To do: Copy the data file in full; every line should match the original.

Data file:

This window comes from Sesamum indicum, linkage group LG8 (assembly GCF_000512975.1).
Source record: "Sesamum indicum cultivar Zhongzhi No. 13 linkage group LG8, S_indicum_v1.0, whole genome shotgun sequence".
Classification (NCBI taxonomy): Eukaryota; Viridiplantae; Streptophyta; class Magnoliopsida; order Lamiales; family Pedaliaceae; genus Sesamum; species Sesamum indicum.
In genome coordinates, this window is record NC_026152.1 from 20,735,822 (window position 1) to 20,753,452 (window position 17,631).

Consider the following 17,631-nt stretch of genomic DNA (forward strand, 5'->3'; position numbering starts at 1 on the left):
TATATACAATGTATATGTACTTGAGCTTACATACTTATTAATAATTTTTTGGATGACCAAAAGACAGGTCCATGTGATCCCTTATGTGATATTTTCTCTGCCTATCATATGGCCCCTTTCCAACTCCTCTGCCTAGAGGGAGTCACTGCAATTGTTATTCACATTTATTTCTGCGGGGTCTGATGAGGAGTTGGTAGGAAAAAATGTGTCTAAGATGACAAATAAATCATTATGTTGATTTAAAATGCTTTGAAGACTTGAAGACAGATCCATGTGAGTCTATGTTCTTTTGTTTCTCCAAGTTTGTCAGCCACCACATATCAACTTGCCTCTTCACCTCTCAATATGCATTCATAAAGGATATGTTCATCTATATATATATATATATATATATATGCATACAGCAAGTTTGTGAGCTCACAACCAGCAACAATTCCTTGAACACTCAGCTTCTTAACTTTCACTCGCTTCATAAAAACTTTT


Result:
This window comes from Sesamum indicum, linkage group LG8 (assembly GCF_000512975.1).
Source record: "Sesamum indicum cultivar Zhongzhi No. 13 linkage group LG8, S_indicum_v1.0, whole genome shotgun sequence".
Classification (NCBI taxonomy): Eukaryota; Viridiplantae; Streptophyta; class Magnoliopsida; order Lamiales; family Pedaliaceae; genus Sesamum; species Sesamum indicum.
In genome coordinates, this window is record NC_026152.1 from 20,735,822 (window position 1) to 20,753,452 (window position 17,631).

Consider the following 17,631-nt stretch of genomic DNA (forward strand, 5'->3'; position numbering starts at 1 on the left):
TATATACAATGTATATGTACTTGAGCTTACATACTTATTAATAATTTTTTGGATGACCAAAAGACAGGTCCATGTGATCCCTTATGTGATATTTTCTCTGCCTATCATATGGCCCCTTTCCAACTCCTCTGCCTAGAGGGAGTCACTGCAATTGTTATTCACATTTATTTCTGCGGGGTCTGATGAGGAGTTGGTAGGAAAAAATGTGTCTAAGATGACAAATAAATCATTATGTTGATTTAAAATGCTTTGAAGACTTGAAGACAGATCCATGTGAGTCTATGTTCTTTTGTTTCTCCAAGTTTGTCAGCCACCACATATCAACTTGCCTCTTCACCTCTCAATATGCATTCATAAAGGATATGTTCATCTATATATATATATATATATATATATGCATACAGCAAGTTTGTGAGCTCACAACCAGCAACAATTCCTTGAACACTCAGCTTCTTAACTTTCACTCGCTTCATAAAAACTTTT